The African-American Civil Rights Movement

Topics: Martin Luther King, Jr., African American, Jim Crow laws Pages: 10 (3246 words) Published: January 8, 2014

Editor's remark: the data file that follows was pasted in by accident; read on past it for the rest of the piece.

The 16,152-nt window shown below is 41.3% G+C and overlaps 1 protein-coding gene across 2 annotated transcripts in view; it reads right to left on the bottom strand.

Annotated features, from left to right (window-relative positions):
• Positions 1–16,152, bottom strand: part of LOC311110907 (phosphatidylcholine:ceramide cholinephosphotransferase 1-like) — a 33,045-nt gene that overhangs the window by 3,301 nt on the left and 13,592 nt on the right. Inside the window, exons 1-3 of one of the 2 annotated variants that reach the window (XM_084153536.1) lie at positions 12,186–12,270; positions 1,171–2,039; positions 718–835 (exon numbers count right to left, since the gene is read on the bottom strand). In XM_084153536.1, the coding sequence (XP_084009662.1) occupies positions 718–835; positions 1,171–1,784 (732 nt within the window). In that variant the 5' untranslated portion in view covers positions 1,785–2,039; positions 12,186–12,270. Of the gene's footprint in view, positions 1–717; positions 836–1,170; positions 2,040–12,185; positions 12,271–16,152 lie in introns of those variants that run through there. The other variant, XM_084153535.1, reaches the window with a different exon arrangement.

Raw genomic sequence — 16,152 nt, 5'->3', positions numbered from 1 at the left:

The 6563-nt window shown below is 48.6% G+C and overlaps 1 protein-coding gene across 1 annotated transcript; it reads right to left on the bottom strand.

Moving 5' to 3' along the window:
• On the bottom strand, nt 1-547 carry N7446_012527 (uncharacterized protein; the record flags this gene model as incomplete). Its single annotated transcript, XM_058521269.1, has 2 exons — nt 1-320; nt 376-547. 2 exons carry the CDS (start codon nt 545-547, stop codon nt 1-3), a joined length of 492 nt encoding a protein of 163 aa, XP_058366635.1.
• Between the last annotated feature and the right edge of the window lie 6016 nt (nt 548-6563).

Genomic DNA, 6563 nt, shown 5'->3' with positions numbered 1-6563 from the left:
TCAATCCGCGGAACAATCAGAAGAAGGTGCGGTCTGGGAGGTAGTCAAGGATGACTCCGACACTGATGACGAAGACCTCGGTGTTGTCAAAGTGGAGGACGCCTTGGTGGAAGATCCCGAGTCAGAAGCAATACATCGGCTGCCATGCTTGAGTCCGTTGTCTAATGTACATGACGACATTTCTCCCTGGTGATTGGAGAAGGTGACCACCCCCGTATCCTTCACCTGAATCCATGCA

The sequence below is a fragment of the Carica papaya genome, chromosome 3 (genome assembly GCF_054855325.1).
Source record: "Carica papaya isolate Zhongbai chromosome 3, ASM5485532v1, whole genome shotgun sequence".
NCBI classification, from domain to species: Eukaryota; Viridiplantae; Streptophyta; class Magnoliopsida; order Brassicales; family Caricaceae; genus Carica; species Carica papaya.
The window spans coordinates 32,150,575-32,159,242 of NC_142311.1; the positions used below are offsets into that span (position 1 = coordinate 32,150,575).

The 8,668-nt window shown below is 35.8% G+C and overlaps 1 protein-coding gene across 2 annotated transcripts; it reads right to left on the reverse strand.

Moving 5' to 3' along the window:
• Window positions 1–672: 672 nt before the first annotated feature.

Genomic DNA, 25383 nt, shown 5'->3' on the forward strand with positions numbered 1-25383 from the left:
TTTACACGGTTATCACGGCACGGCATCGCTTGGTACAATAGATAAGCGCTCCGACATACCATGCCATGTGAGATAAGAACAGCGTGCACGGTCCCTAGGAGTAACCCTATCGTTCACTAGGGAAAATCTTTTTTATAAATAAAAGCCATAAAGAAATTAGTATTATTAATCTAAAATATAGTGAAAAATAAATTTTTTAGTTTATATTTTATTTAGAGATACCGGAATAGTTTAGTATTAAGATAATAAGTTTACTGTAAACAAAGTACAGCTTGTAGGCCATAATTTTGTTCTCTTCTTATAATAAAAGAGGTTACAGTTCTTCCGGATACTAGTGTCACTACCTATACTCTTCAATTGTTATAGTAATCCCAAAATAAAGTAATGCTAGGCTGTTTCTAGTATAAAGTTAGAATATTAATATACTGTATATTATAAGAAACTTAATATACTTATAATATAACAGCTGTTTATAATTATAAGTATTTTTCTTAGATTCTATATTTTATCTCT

Within the context of the period 1865-1968, how significant was the role played by Martin Luther King in improving the position of African Americans? INTRODUCTION “When the definitive history of the American civil rights movement is eventually written, one of the central themes will be that Martin Luther King, Jr. ranks among the greatest political strategists of all time.’’ This is the viewpoint of James A.Colaiaco and he argues that Martin Luther King played the most significant role in the struggle for civil rights and was ‘the most important leader’ of the civil rights movement. This is the argument shared by Great Man historians regarding of one of the greatest debates amongst historians in the 21st century. Great Man historians … the success of the Civil Rights movement as a result top down change and acknowledge Martin Luther King as the figurehead of the movement who drove most significant change. Whereas Social historians, regard history with a ‘bottom up’ perspective, arguing that the local people and less celebrated figures at the bottom forced change up and look at it in terms of a bigger picture. For decades after the civil rights movement in America, Martin Luther King has been regarded as one of the most celebrated and most memorable figures of the movement and his birthday is even marked with a national holiday and it has only been in more recent years that social historians have challenged the significance and credibility of the role he had in improving the position of African Americans. Social historians reach the conclusion that other factors played a much more significant role. Nevertheless, it seems clear that, the Great Man theory of this debate seems to be more truthful and . Great man historians writing about the civil rights movement conclude that Martin Luther King was unique in his abilities and the success of the Civil Rights Movement was mainly the result of Martin Luther King’s The viewpoint of James Colaiaco mentioned above is shared by Great Man historians. Overall it seems clear that had Martin Luther King not have existed, the movement woumld have taken a completely different course to the one it did and the Great Man theory arguing that Martin Luther King played the most significant role in improving the position of African Americans seem more accurate. Martin Luther King was a figurehead and one of the most recognised leaders at the time the Civil Rights Movement had most of its fundamental successes and a man who gave the Movement the positive media coverage it desperately needed to achieve what it did. WEAKER SIDE – Nevertheless, the contribution and role of other factors cannot and must not be ignored, for Martin Luther King would not have been so successful without the contribution of other factors that were pushing for equality throughout the entire period. Some revisionist historians share a similar view of Clayborne Carson which is that ‘If King had never lived, the black struggle would have followed a course of development similar to the one it did.’ This side of the debate, argued by social historians, places much more emphasis on the role that other factors such as the federal government, local grassroots activists and other less celebrated leading figures played over the entire 100 year period. However, with reference to the 100 year period it seems clear that this argument is not very strong as during the short period that Martin Luther King was active; more progress had been made than in the century before, showing just how significant the role he played was. James Colaiaco argues that ‘during the 12 years that King dedicated his life to the civil rights movement, blacks made more progress than in any other period in American history’ because King helped African Americans overcome the ‘damaging psychological effects of generations of oppression, and gave them a ‘sense of unity and dignity’. argue that Martin Luther King’s role in the Civil Rights Movement is over...
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